3. Bring a large pot of water to a vigorous boil and salt it generously. Carefully lower several of the Vareniki into the pot, taking care not to overcrowd the pot. Gently stir to keep them from settling and sticking to the bottom of the pot. Boil the vareniki until they float, then use a slotted spoon to remove, drain, and transfer them to a plate. You can either serve them as is or take them to the next level by melting 4 tablespoons of butter in a stainless steel or cast-iron frying pan over medium heat.
  4. Add the boiled vareniki to the melted butter in a single layer. It will probably fizzle and pop, but should slow down relatively quickly. Let the vareniki fry in the butter, undisturbed, until they release easily from the pan and are golden brown on the underside. Serve hot, topped with sour cream and chopped chives or green onions.


  1. Jennifer says

    Too funny, we had the sheet pan pierogis and sausage for dinner this week. How many, approximately, does this recipe make? It must be a good amount with 6-8 potatoes and five cups of flour. For the trouble I would hope to get a dinner for five as well as a bag or two for the freezer. I double almost all recipes, but sometimes that is not needed for yours since you have a gaggle of boys as well. Thank you!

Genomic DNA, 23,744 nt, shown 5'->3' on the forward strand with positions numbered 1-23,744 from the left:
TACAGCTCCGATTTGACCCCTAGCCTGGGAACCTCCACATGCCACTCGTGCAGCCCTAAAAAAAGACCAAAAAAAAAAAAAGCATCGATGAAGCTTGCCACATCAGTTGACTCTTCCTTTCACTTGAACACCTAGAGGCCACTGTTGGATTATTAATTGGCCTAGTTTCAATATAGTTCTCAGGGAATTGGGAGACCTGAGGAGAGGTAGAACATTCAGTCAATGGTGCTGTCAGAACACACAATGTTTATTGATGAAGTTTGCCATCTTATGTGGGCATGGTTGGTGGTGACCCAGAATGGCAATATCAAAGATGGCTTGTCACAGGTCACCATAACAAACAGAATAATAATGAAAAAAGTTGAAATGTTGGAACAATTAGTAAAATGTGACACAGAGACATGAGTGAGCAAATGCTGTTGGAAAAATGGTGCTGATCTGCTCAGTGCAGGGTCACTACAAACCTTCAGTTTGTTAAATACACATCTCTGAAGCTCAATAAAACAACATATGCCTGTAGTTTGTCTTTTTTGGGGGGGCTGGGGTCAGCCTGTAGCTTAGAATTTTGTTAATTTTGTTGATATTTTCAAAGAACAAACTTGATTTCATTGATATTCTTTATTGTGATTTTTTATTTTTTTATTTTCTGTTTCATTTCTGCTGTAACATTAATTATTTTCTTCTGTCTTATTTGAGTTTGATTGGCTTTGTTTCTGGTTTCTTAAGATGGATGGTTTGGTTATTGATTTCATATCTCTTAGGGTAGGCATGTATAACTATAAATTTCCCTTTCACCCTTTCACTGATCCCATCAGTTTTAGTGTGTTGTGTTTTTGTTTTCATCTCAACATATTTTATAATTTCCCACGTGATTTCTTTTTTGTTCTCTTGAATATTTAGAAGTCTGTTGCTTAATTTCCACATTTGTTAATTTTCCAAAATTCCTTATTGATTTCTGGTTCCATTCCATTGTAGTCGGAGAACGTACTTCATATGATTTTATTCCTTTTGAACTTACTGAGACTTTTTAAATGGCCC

• says

      I’d say it yields enough for a couple of meals! I didn’t count precisely, but I did half the batch in my class (feeding a large group of teens) and half the batch at home (yielding enough to feed my big family happily) which tells me you’d get at least two meals from it. Maybe three, depending on how much your family can eat in one sitting. 😀

  2. says

    Great minds and all that, my friend. Your vareniki look fantastic. I love that shape! And the caramelized onions and butter… I’m hungry now!

  3. Carolyn says

    I also have much love for perogies, there are so many filling possibilies. Our favorite is potato, cottage cheese, cheddar and onion. We always fry up lots of onions and add the perogies to that pan after boiling. So so good!